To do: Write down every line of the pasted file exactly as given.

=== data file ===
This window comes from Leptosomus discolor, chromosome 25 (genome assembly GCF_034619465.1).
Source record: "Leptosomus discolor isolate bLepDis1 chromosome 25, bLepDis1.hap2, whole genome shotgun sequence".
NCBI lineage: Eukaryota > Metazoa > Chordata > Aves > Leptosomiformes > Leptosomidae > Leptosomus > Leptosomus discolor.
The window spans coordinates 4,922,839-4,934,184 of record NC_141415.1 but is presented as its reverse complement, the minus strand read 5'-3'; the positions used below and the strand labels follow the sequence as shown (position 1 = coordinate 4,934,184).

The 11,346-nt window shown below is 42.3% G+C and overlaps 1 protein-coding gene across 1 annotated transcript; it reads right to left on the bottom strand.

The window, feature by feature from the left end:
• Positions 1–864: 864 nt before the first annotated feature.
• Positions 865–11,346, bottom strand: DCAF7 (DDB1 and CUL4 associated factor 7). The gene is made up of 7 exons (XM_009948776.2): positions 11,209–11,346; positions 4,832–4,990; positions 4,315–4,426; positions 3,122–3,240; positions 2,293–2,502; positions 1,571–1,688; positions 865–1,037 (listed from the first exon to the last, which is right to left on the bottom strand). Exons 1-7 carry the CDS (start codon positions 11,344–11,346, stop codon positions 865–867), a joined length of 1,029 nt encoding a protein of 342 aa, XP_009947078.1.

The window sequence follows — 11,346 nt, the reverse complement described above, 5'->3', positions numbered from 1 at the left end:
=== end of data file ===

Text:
This window comes from Leptosomus discolor, chromosome 25 (genome assembly GCF_034619465.1).
Source record: "Leptosomus discolor isolate bLepDis1 chromosome 25, bLepDis1.hap2, whole genome shotgun sequence".
NCBI lineage: Eukaryota > Metazoa > Chordata > Aves > Leptosomiformes > Leptosomidae > Leptosomus > Leptosomus discolor.
The window spans coordinates 4,922,839-4,934,184 of record NC_141415.1 but is presented as its reverse complement, the minus strand read 5'-3'; the positions used below and the strand labels follow the sequence as shown (position 1 = coordinate 4,934,184).

The 11,346-nt window shown below is 42.3% G+C and overlaps 1 protein-coding gene across 1 annotated transcript; it reads right to left on the bottom strand.

The window, feature by feature from the left end:
• Positions 1–864: 864 nt before the first annotated feature.
• Positions 865–11,346, bottom strand: DCAF7 (DDB1 and CUL4 associated factor 7). The gene is made up of 7 exons (XM_009948776.2): positions 11,209–11,346; positions 4,832–4,990; positions 4,315–4,426; positions 3,122–3,240; positions 2,293–2,502; positions 1,571–1,688; positions 865–1,037 (listed from the first exon to the last, which is right to left on the bottom strand). Exons 1-7 carry the CDS (start codon positions 11,344–11,346, stop codon positions 865–867), a joined length of 1,029 nt encoding a protein of 342 aa, XP_009947078.1.

The window sequence follows — 11,346 nt, the reverse complement described above, 5'->3', positions numbered from 1 at the left end: